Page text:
BUTTON, ZIPPER, AND LOOP HOOK

CLIENT: Age 8, bilateral absent radius (bone in the forearm), range of motion limitations in fingers

OCCUPATION: managing pant fasteners for toileting

FACTORS AFFECTING FUNCTION: Limited ability to reach the fasteners of pants, limited ability to pinch button and pant material, decreased strength in hands

 OTHER CONSIDERATIONS: Should be small, pocket sized for discreet carrying to the bathroom

 COMMERCIALLY AVAILABLE OPTIONS:

There are a lot of commercially available button hooks and zipper pulls available. No seriously, you could get lost Googling these things. There are antiques and ones that bend and ones that look like a pocket knife and ones that cuff to your hand and the options continue. Even with the variety available, I always seem to make them myself because they don't meet the needs of the individuals I'm working with.

The biggest issue I have with button hooks are that most are made for small buttons on shirts, not pants. I work with kids who could care less about wearing a button down shirt. What they would like to be able to do is wear jeans to school. Families end up buying their kids elastic waste pants only. It's a good strategy. Avoiding needing help in the bathroom is arguably more important then being able to dress like your peers. But why can't you have both?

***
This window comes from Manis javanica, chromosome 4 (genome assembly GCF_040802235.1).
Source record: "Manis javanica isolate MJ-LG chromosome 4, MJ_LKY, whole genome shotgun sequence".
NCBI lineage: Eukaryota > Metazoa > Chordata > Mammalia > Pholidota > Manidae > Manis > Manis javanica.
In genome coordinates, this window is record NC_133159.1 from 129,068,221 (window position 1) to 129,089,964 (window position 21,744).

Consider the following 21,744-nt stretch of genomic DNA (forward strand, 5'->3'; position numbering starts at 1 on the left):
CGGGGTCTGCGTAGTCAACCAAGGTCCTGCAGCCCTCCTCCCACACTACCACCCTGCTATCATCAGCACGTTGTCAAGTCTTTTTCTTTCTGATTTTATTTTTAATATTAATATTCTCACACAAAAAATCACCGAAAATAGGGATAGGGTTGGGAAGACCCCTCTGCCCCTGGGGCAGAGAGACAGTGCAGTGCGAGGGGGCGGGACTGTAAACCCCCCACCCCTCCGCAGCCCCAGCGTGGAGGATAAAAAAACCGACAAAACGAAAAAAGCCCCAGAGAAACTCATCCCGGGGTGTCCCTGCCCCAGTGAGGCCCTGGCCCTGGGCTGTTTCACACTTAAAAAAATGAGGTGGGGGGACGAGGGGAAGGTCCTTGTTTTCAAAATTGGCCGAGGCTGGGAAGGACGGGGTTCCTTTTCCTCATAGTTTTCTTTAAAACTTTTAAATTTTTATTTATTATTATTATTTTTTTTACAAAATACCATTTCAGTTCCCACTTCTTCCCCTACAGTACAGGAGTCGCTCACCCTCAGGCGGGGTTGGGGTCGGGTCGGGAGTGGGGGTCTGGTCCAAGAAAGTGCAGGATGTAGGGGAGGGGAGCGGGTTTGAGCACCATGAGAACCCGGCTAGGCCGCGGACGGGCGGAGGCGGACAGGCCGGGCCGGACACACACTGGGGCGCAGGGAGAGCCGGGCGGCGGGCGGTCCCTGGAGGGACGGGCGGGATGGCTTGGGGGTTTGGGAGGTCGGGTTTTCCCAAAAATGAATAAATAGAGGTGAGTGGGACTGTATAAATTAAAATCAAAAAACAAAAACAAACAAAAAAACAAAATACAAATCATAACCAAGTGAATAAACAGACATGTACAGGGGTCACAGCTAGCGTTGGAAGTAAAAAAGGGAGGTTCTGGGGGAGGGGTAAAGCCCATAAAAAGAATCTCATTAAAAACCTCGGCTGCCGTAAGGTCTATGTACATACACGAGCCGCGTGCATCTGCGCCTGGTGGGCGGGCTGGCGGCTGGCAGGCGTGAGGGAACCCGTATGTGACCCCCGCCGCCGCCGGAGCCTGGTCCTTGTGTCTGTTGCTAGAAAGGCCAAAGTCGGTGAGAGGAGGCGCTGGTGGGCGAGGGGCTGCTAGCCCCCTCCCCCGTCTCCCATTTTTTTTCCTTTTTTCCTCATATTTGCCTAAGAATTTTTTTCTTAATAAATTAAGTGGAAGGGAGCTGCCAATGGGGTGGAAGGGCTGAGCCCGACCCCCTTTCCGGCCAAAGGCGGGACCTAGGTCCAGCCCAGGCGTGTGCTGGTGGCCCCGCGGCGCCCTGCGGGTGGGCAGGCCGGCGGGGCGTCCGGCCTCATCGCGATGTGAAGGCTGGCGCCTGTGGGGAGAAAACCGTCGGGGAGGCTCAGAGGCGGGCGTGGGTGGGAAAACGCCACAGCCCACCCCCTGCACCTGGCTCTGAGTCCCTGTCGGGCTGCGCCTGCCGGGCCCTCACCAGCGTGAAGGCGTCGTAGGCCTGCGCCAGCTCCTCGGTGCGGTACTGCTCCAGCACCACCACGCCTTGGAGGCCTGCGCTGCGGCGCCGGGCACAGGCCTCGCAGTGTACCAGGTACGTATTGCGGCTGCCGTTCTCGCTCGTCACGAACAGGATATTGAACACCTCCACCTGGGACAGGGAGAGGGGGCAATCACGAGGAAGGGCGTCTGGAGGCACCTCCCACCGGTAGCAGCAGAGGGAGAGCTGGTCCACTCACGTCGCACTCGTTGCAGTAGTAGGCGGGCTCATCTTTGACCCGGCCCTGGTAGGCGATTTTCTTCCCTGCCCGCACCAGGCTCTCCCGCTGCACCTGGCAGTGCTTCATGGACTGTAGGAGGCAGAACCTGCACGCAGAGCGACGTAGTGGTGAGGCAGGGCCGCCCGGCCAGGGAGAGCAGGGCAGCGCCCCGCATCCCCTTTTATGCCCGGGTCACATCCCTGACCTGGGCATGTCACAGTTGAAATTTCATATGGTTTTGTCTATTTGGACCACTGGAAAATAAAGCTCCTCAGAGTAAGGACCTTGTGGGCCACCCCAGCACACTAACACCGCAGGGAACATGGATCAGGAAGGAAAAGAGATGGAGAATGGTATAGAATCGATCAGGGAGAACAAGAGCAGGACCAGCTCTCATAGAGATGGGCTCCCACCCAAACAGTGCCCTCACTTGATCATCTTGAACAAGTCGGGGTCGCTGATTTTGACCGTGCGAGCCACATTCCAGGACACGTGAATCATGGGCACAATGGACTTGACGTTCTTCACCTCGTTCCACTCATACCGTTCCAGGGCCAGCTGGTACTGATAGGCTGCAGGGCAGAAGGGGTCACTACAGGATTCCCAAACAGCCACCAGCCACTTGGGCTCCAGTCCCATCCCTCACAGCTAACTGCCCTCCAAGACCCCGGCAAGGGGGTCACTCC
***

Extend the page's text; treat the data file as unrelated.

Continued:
The most common buttonhook has a cylindrical handle, but my client is unable to form a gross grasp due to range of motion limitations in their fingers. They are able to grasp between their 2nd and 3rd fingers. A cylinder shaped handle is going to be very difficult for my client to generate any force. 

This button-zipper hook fits right on the palm, no grasp or pinch necessary, but my client can't reach down that far. 

There are zipper loops, but who wants to keep that attached to their pants zipper?

This deluxe pocket dresser is intriguing. It solves the problem of being compact and in theory would give my client added reach, but it seems like too much

 PROTOTYPES AND PROCESS: